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How to Check the Oil Level in a Honda Mower

By Dale Yalanovsky ; Updated September 21, 2017

The life blood of every Honda mower is the motor oil. Without oil in a Honda mower, you will destroy a running engine inside of a couple of minutes. Once that happens, it will be less expensive to buy a brand new one than to get the engine rebuilt. In fact, the engine may be considered junk and will not even qualify for a rebuild. That is why checking the oil in a Honda mower is absolutely vital to it's longevity and performance.

Find the oil cover on your Honda mower. It will be located on the top of the actual motor, it will be black in color, it will resemble a soft drink bottle cap, and it will have a picture of an oil can on it with drops of oil coming out of its spout.

Unscrew this cover and remove it from the motor. You will notice a long stem that will be attached as you pull it out of the motor.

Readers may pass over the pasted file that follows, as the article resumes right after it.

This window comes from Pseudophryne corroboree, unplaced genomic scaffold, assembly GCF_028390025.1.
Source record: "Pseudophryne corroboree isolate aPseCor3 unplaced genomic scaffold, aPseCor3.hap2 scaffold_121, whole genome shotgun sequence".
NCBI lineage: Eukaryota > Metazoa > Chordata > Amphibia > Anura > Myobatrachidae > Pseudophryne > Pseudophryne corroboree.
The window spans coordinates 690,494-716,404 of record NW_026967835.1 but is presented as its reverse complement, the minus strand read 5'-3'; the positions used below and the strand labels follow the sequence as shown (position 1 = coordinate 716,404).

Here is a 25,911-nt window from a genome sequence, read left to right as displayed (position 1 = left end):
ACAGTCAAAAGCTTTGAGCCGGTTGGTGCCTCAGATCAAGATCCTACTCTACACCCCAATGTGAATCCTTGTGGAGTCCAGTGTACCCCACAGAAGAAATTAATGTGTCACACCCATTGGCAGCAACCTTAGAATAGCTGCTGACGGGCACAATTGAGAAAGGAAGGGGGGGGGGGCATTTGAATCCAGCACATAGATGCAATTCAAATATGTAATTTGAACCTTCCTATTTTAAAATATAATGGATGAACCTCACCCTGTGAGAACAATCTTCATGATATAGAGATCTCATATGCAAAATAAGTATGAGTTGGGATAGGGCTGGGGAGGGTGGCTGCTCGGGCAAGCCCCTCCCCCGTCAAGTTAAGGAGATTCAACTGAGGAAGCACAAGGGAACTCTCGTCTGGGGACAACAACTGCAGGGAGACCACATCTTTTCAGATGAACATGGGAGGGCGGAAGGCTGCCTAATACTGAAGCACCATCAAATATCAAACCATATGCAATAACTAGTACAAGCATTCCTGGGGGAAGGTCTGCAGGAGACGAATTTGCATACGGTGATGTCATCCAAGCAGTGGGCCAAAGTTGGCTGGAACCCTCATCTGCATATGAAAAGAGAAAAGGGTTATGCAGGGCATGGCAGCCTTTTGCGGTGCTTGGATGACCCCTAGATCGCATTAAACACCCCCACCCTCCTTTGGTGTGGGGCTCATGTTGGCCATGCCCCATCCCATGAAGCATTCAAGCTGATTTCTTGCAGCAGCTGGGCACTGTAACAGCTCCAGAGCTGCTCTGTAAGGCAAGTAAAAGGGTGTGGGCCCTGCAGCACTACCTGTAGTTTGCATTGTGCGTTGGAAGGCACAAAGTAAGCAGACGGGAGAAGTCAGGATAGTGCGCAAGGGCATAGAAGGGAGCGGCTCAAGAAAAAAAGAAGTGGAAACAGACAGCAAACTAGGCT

Wipe the stem off with your rag and look closely at it near the bottom. There will be two lines across the stem. The first one will be nearly at the bottom and the second one will be a bit above the first one.

Dip the stem back into the motor and then pull it out again.

Check the two lines on the stem, and you will also notice a slight coating of oil. If there is enough oil in your mower, the oil coating will extend past the bottom line but should not be higher than the top line. If the oil coating is between the lines, it is perfect.

If there is no oil on the stem or not enough to reach the first line, you'll need to add some. Pour about 1/4 of a quart of recommended oil in, wipe the oil stem, dip it back and and see where it is. Again, an oil coating between the two lines is right where you want it to be, so keep dipping and checking until it is right.

 

Things You Will Need

  • Rag

About the Author

 

Dale Yalanovsky has been writing professionally since 1978. He has been published in "Woman's Day," "New Home Journal" and on many do-it-yourself websites. He specializes in do-it-yourself projects, household and auto maintenance and property management. Yalanovsky also writes a bimonthly column that provides home improvement advice.